Kellan decided I should buy her family some goats, and that we should check out her home life.  We arranged for one of the teachers to find some “good quality” goats, and Kellan and I went to Catherine’s home.  But first we decided to stop in the local village to buy Catherine some shoes.   I discovered that she had never had shoes before.   Well, in these small villages, news travels fast.   While we were in town the local towns people were coming up to Kellen and telling her that the father was “not a good man”.   We discovered that the father was making Catherine work, carrying water for other people, digging and taking the money and spending it on liquor. We also discovered that he was not buying any food for her.   At this point, let me qualify this, the vast majority of the parents we meet are wonderful, loving  parents, who are doing everything they can to educate their children. About 99% of the parents are people to be respected and admired for trying to better the lives of their children.  But, just like in the USA, there are a few bad apples in every crate.  Even though they eat at school, if they carry heavy “Gerry Cans” full of water for five hours a day after school, or have to do hard labor digging trenches for farming, they burn much more calories than they can possibly eat.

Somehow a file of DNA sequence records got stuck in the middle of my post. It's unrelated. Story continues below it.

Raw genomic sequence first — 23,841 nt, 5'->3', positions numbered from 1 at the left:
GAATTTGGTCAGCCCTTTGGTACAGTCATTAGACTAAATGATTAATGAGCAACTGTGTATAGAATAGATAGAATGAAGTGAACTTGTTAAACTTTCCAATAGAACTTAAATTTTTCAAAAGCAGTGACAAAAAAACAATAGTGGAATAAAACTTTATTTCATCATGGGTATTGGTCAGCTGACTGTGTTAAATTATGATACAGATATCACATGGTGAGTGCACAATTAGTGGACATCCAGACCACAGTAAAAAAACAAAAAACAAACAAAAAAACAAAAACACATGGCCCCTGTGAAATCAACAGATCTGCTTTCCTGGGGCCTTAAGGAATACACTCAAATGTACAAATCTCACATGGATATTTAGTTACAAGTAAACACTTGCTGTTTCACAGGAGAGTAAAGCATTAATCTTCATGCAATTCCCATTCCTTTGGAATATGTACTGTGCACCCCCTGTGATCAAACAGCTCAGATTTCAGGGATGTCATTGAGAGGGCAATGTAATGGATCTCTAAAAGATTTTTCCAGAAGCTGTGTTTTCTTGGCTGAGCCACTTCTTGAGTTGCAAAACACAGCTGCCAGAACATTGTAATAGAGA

While we were in the village, the father of Catherine walked up to me he started speaking in Rugiga.  Kellen intercepted the conversation.  Evidently he was saying “Give the money for the goats to me, and I will go buy them.”   Well, Kellen does not mix words. In any language, you could tell she was letting this guy have it. 

Then we got in the car and drove to Catherine’s home.   Her mother was young and we saw two little baby sisters, one a few months old and a toddler.  They both had little dresses on but no diapers.  Diapers are a luxury in this area of the world.  The mother looked exhausted also.   The home was basically one room and made of the traditional mud bricks and thatch roof.   It was very neat and clean, and in its own way, the mother kept it in a very charming manner.